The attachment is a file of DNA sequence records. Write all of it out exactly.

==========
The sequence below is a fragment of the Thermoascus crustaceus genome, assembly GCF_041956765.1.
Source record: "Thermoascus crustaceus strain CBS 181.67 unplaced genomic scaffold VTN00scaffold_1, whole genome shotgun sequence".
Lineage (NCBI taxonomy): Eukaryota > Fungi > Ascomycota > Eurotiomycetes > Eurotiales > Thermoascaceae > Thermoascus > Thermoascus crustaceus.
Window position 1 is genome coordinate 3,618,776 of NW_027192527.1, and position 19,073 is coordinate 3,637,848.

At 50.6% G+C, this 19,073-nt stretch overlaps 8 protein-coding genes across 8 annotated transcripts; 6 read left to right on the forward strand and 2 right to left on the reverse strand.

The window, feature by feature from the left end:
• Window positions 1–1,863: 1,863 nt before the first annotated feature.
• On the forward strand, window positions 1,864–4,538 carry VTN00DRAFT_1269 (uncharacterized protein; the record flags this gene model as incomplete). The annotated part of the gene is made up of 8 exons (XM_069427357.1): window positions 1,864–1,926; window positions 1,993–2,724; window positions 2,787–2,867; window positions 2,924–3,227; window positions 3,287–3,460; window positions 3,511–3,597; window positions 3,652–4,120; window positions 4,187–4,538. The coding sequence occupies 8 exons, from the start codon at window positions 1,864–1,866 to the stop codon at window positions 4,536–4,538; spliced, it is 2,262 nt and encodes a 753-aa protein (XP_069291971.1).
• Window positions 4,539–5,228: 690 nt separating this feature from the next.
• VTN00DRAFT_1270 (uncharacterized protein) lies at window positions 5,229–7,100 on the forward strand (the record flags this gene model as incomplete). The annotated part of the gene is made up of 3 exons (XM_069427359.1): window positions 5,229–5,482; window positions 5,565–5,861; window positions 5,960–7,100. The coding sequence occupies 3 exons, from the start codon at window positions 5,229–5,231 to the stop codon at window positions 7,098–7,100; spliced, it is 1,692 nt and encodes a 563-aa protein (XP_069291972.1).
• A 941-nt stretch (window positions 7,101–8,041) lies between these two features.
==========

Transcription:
The sequence below is a fragment of the Thermoascus crustaceus genome, assembly GCF_041956765.1.
Source record: "Thermoascus crustaceus strain CBS 181.67 unplaced genomic scaffold VTN00scaffold_1, whole genome shotgun sequence".
Lineage (NCBI taxonomy): Eukaryota > Fungi > Ascomycota > Eurotiomycetes > Eurotiales > Thermoascaceae > Thermoascus > Thermoascus crustaceus.
Window position 1 is genome coordinate 3,618,776 of NW_027192527.1, and position 19,073 is coordinate 3,637,848.

At 50.6% G+C, this 19,073-nt stretch overlaps 8 protein-coding genes across 8 annotated transcripts; 6 read left to right on the forward strand and 2 right to left on the reverse strand.

The window, feature by feature from the left end:
• Window positions 1–1,863: 1,863 nt before the first annotated feature.
• On the forward strand, window positions 1,864–4,538 carry VTN00DRAFT_1269 (uncharacterized protein; the record flags this gene model as incomplete). The annotated part of the gene is made up of 8 exons (XM_069427357.1): window positions 1,864–1,926; window positions 1,993–2,724; window positions 2,787–2,867; window positions 2,924–3,227; window positions 3,287–3,460; window positions 3,511–3,597; window positions 3,652–4,120; window positions 4,187–4,538. The coding sequence occupies 8 exons, from the start codon at window positions 1,864–1,866 to the stop codon at window positions 4,536–4,538; spliced, it is 2,262 nt and encodes a 753-aa protein (XP_069291971.1).
• Window positions 4,539–5,228: 690 nt separating this feature from the next.
• VTN00DRAFT_1270 (uncharacterized protein) lies at window positions 5,229–7,100 on the forward strand (the record flags this gene model as incomplete). The annotated part of the gene is made up of 3 exons (XM_069427359.1): window positions 5,229–5,482; window positions 5,565–5,861; window positions 5,960–7,100. The coding sequence occupies 3 exons, from the start codon at window positions 5,229–5,231 to the stop codon at window positions 7,098–7,100; spliced, it is 1,692 nt and encodes a 563-aa protein (XP_069291972.1).
• A 941-nt stretch (window positions 7,101–8,041) lies between these two features.